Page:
Wars have no meaning, yet they will go on

Men and women are getting killed in the hundreds all over and the world map is soaked in red

By Asha Iyer Kumar

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An injured Palestinian girl is carried to an ambulance at the site of an Israeli strike in Rafah in the southern Gaza Strip. — Reuters
An injured Palestinian girl is carried to an ambulance at the site of an Israeli strike in Rafah in the southern Gaza Strip. — Reuters

Published: Sun 24 Dec 2023, 9:56 PM

There are different utopian ideas that strike the mind as we traverse this fluidity called life; deliberations that border on ‘wishful thinking’ than on hard facts or data-driven projections. The most recent one has been this – will there be a time when humans will die naturally, owing to age, attrition or accident and not by the deliberate, diabolical intent of fellow human beings? A world where men, women and children are not ‘killed’ but they peter out of existence when ordained by God, smoothly transitioning into whatever awaits them next.

Of course, in the grander scheme of things, any obliteration of life is divine will; but will there be a time when there will no gore spilled, no dismembered bodies scattered, no remains left rotting, nor a wilful murder of man committed?

It doesn’t really matter to dig the past to know where the origins of human proclivity for conflict and contention lie or knowing when men started making slaughter of fellow humans a sport. It serves no purpose to know who set the precedent of death and destruction as a means to settle territorial and political disputes. But the fact remains – conflicts are pursued with relentless hate, hate which drives people out for blood, which in turn generates more vitriol, and the cycle never culminates.

As I said in the beginning, the whole idea of man not killing man is a ridiculous ideal, yet as 2023 comes to a close and greetings for a new year begins to ring in the ear, I wonder – Is it possible to not kill? And, giving that thought a pontifical twist, I think what’s happy in a world after all, where death is dispensed like popcorns and it gets reported as if they are not human lives but pests that have infested a barn?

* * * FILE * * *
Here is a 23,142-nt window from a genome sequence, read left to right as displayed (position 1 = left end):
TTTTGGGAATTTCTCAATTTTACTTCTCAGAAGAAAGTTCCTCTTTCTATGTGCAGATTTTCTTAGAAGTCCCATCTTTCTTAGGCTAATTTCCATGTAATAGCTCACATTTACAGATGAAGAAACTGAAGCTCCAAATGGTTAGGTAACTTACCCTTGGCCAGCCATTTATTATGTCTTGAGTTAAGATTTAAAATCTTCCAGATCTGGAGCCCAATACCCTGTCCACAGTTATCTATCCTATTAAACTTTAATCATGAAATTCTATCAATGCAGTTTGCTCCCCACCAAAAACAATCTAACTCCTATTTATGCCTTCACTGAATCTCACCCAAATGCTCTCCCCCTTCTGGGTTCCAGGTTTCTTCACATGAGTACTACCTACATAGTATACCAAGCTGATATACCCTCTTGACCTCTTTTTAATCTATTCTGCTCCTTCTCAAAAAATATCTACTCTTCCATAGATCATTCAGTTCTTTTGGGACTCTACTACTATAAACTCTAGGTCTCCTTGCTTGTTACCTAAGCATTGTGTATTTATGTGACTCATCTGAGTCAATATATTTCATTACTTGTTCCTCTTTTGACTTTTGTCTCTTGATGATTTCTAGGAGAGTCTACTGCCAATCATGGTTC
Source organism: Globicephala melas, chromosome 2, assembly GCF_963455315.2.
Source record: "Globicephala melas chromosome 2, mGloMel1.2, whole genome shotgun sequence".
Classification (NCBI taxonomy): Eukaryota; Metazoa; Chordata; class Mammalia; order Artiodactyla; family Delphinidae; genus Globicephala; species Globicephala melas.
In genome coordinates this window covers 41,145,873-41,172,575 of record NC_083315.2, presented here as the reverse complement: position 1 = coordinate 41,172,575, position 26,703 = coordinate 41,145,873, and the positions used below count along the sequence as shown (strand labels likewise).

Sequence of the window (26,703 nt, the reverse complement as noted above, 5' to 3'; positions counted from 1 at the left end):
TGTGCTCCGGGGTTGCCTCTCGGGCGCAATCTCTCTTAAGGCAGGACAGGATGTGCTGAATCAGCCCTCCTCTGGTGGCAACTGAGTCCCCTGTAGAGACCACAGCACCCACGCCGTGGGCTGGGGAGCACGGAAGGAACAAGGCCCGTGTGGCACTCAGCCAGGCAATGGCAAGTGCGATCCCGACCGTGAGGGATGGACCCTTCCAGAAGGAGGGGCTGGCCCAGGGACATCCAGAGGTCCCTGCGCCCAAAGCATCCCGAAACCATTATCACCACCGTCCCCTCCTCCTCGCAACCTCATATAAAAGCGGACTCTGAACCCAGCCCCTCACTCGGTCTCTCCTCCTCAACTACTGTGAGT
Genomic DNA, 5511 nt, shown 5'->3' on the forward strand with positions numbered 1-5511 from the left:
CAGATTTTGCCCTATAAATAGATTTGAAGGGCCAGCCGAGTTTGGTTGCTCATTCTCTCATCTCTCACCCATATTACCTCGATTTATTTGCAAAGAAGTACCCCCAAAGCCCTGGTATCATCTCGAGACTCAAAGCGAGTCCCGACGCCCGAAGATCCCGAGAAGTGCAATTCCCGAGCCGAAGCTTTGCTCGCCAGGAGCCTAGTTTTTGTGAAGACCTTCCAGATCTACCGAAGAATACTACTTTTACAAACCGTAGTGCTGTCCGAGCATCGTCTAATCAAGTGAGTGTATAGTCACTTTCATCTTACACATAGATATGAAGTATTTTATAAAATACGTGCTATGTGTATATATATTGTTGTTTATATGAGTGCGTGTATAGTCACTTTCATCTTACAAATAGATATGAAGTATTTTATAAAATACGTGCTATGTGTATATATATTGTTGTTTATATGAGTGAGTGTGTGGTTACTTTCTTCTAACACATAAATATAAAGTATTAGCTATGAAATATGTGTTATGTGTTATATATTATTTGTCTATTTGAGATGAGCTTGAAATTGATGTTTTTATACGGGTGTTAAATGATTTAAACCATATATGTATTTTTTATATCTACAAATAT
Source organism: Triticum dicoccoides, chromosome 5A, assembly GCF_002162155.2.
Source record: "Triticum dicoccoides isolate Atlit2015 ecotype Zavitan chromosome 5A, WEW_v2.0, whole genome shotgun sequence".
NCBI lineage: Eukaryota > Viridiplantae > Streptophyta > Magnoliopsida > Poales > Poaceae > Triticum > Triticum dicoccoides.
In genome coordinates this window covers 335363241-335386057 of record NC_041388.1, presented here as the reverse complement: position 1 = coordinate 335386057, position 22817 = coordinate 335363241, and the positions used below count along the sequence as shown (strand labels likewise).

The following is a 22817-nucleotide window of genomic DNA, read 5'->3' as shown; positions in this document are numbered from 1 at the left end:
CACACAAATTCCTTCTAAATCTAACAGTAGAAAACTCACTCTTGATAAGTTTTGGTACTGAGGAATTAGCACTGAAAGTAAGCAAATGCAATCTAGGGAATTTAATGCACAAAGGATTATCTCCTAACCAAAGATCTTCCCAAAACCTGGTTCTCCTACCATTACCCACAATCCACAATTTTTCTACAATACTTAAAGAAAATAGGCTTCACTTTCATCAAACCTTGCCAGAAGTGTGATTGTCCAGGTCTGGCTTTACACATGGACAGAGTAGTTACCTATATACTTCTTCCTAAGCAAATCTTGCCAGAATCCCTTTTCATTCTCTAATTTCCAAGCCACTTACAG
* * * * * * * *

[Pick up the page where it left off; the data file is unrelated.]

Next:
Men and women are getting killed in the hundreds all over and the world map is soaked in red. As a fellow-human, it is hard for me to see a difference between mass deaths caused by artillery in Ukraine; by gunfire in Israel or Sudan; by bombs in Palestine; or by a maverick shooter in Prague. In each instance, children are orphaned or families torn asunder; in every case, the perpetrators are no better in their intent from each other; in each example, there is no rationalisation, except the instincts of revenge and revulsion that men have fostered for each other in their journey towards mortality. And that’s an irony because mortality is the only guarantee we have in life. Death is a sordid leveller, one that brings all that one had lived and fought for to a nought and to a common place where everyone will be in the end laid.

The preposterousness of it all is hard to crack – will wars ever bring peace? If not, what purpose do they seek to achieve? Is it to keep evil forces that threaten our existence at bay? Is to expand our territories and influence as nations and peoples? Is it to stake a claim and win what is rightfully ours? Or is it merely the only way we now know to settle our differences and get even with those who we think are hampering our lives?

It is devastating to consider even for a moment that peace doesn’t have a chance in this tempestuous world; to think that we can cement our lives only by force and power over another; that a strife-free co-existence is a fantasy meant for the starry-eyed; that people will kill each other in singles and thousands just to substantiate their right to live, and in the process, deny others their place on the planet.

Every warring entity will have its own reason for the bloodshed it perpetrates, directly or collaterally. Every defending force will have its justification for retaliation and revenge. All in the name of ‘right to live with dignity’. If only wars and violence could ensure that in the aftermath of all the blood spilled, those left behind will have lasting peace! If only wars could validate that the mass murders have meaning!

We must all bite the dust and be buried one day, despite everything. Why then are we hastening the process by butchering our own kind? It makes no difference whose life hate purloins; that we have amassed so much malice in our hearts to believe that to be happy, the other man must be slayed is the greatest shame and moral lapse of mankind. Several thousands in the world across warring lands will not have a merry Christmas and New Year. To turn a blind eye to their misery and to the indiscriminate carnages taking place will be a disgrace. To pretend all is well with the world is nothing short of profanity.

Yet to keep traditions alive and to give hope yet another hopeless chance, let the season’s greetings fill the air. Let there be glad tidings in the New Year. May peace become our creed.

(Asha Iyer Kumar is a Dubai-based columnist, author, children’s writing coach and motivational speaker)

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